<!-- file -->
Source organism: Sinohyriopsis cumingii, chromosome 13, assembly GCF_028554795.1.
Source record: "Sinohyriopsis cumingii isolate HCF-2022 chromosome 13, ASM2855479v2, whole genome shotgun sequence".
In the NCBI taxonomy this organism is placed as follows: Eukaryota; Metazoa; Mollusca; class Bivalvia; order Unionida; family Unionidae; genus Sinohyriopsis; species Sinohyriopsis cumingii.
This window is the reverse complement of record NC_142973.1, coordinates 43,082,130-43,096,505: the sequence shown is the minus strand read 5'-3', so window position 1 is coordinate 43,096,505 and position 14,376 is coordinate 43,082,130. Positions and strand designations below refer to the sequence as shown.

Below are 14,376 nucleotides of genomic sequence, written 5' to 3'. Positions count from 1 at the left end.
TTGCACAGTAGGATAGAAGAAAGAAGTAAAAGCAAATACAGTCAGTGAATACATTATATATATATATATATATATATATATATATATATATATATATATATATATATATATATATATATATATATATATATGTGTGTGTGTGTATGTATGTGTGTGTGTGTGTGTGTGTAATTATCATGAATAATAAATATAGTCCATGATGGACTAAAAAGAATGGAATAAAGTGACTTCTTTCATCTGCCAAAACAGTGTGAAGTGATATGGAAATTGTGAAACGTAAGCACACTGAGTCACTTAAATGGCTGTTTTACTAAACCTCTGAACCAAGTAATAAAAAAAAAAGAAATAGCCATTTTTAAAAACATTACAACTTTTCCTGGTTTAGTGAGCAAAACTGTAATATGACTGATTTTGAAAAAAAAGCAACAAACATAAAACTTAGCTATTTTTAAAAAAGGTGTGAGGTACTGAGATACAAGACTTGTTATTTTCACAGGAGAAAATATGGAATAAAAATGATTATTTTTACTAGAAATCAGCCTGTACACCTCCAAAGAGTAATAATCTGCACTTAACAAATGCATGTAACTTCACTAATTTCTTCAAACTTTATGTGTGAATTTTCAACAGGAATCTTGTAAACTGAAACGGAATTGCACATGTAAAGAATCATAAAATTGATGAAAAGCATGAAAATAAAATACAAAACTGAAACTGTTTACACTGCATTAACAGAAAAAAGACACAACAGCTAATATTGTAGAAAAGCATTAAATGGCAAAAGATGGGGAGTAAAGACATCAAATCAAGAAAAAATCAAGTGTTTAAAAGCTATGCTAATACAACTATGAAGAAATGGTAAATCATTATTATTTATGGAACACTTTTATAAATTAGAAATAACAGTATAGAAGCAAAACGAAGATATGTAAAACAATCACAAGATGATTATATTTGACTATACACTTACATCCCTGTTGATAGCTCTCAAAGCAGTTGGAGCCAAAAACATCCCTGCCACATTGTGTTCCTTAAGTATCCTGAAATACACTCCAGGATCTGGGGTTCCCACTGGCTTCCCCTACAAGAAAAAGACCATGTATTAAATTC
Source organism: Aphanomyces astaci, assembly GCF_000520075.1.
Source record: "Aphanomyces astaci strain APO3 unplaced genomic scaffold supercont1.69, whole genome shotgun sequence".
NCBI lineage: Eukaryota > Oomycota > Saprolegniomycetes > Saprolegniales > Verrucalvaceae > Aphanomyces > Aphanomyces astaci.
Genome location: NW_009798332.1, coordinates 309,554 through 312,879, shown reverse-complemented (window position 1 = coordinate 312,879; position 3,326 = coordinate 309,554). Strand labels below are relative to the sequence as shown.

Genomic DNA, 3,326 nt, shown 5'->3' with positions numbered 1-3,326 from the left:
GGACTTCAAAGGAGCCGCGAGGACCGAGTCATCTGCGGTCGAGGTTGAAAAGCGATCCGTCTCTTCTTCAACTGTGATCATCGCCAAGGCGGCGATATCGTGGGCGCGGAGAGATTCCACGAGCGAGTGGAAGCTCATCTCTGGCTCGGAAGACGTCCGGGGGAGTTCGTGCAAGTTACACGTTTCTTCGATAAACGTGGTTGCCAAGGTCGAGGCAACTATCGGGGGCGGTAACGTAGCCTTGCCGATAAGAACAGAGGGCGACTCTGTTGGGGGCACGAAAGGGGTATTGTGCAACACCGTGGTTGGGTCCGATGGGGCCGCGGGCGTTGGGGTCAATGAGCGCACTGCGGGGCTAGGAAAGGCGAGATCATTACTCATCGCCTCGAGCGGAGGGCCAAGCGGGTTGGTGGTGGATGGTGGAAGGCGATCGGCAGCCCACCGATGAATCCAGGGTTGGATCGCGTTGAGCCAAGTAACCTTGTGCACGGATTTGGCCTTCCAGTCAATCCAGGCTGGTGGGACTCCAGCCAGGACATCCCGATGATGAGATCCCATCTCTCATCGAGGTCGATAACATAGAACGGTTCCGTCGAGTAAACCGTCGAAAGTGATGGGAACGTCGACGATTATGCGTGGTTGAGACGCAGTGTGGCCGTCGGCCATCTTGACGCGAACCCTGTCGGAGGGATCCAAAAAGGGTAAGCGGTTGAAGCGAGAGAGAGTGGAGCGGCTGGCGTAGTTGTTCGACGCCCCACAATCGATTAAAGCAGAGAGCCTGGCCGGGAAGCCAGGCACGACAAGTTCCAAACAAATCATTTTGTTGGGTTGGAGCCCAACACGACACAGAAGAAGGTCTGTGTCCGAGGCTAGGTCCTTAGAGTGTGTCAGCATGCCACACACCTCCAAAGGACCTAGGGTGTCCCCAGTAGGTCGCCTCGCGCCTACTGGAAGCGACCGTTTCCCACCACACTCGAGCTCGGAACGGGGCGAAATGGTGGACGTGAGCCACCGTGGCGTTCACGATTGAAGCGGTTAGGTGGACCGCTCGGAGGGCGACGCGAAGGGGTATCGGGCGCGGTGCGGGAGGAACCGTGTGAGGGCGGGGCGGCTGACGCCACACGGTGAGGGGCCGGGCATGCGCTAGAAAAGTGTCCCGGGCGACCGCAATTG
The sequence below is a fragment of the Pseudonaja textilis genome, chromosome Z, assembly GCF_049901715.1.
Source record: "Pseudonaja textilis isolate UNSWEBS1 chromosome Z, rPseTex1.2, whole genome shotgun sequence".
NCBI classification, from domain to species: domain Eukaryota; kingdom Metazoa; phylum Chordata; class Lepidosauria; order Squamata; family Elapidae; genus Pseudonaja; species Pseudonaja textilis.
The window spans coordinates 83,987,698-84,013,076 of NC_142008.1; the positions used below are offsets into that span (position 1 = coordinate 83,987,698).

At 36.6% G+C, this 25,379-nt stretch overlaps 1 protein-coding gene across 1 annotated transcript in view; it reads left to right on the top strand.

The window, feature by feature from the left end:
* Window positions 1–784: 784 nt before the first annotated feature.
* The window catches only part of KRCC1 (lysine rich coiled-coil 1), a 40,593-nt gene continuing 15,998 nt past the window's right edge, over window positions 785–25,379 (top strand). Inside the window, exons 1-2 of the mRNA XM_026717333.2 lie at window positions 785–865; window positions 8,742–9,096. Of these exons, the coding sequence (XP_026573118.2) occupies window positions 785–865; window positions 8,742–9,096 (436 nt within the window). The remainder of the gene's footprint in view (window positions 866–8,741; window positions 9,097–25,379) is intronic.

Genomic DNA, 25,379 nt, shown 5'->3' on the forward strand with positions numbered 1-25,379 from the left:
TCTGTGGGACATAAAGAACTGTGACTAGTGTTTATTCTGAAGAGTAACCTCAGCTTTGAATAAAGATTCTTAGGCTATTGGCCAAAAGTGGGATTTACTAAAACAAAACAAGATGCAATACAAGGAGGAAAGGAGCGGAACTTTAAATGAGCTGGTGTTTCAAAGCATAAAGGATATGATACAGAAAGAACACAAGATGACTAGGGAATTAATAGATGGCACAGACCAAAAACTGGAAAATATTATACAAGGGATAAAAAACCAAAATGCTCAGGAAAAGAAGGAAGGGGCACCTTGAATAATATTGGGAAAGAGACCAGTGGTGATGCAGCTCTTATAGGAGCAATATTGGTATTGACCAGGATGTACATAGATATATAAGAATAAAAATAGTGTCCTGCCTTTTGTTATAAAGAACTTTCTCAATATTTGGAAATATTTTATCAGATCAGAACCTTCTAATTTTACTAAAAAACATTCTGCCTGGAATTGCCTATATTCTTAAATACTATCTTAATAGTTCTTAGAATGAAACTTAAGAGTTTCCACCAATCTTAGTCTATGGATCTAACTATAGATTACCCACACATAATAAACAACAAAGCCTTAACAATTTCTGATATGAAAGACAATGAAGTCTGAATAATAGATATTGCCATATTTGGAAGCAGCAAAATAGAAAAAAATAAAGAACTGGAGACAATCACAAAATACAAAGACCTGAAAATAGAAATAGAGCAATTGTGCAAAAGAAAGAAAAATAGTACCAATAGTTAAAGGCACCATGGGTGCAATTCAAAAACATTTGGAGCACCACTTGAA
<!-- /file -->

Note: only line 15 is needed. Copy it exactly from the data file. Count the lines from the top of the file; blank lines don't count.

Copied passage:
NCBI classification, from domain to species: domain Eukaryota; kingdom Metazoa; phylum Chordata; class Lepidosauria; order Squamata; family Elapidae; genus Pseudonaja; species Pseudonaja textilis.